As Nels asserts, identifying these values up front allowed us to focus on what it would require to deliver them, and to make sure we had the necessary discussions and performed our due diligence to devise the best approach. Through life cycle cost analysis, energy performance goal setting and other investigation, we realized that with a modest three-percent budget increase for the two new schools, we could deliver everything the district sought in facilities infrastructure and energy efficiency, including a geothermal heating and cooling system — all with the realistic expectation that the initial extra costs would be recaptured on the back end. Doing this at the beginning of the process also enabled the district to increase their total bond fund request before it was put before and ultimately approved by Beavercreek voters.
Take a holistic approach
In the quest for energy efficiency, it’s easy enough to lose sight of the fact that a holistic approach to building design is required for educational facilities. Realizing that every aspect of a building’s design — from how it’s laid out to comfort level, acoustics, lighting and indoor air quality — have a very real impact on a student’s ability to learn. Making a building more energy efficient can free up funds for hiring additional staff or purchasing new equipment that can boost academic performance. Sustainability is a worthy pursuit in and of itself but it’s even better when it positively impacts the lives of the people using the building.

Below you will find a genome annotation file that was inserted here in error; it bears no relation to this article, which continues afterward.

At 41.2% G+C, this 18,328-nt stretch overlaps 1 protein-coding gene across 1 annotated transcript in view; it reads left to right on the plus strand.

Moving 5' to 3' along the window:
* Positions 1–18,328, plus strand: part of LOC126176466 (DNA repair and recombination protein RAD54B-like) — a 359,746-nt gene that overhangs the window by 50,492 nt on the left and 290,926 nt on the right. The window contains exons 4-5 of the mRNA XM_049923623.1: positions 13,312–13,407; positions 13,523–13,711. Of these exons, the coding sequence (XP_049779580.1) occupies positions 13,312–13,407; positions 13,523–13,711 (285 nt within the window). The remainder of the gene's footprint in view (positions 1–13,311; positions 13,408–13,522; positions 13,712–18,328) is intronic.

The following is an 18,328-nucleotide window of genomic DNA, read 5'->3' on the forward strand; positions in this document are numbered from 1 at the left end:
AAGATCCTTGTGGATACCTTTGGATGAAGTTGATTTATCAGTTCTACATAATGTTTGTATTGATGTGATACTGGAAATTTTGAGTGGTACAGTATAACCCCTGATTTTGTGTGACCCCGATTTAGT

Perform energy modeling and revisit it often
Energy modeling involves a thorough analysis of the site design, projected daily energy requirements and utility rates that produces the estimated total cost to operate the building each year. Having this concrete data is essential to good decision making and is critical to the success of any sustainable project. It can be used to make detailed comparisons of various systems under consideration, and it leads to fact-based decision making as a project unfolds and construction managers seek ways to cut costs.
PHOTOS COURTESY OF SHP LEADING DESIGN
Money machines? The combined mechanical equipment, being used by Beavercreek School District, located near Dayton, Ohio, helped them earn the largest energy rebate in the history of Dayton Power & Light (DP&L) — $578,819 — while realizing annual energy savings that totaled hundreds of thousands of dollars.
Energy modeling of the new Coy Middle School/Trebein Elementary School campus, for example, clearly illustrated why aggressive daylight harvesting, more efficient lighting fixtures and control systems and a geothermal HVAC system were smart investments that would pay for themselves through substantial energy usage savings. (For more information on the Coy/Trebein campus project, see sidebar).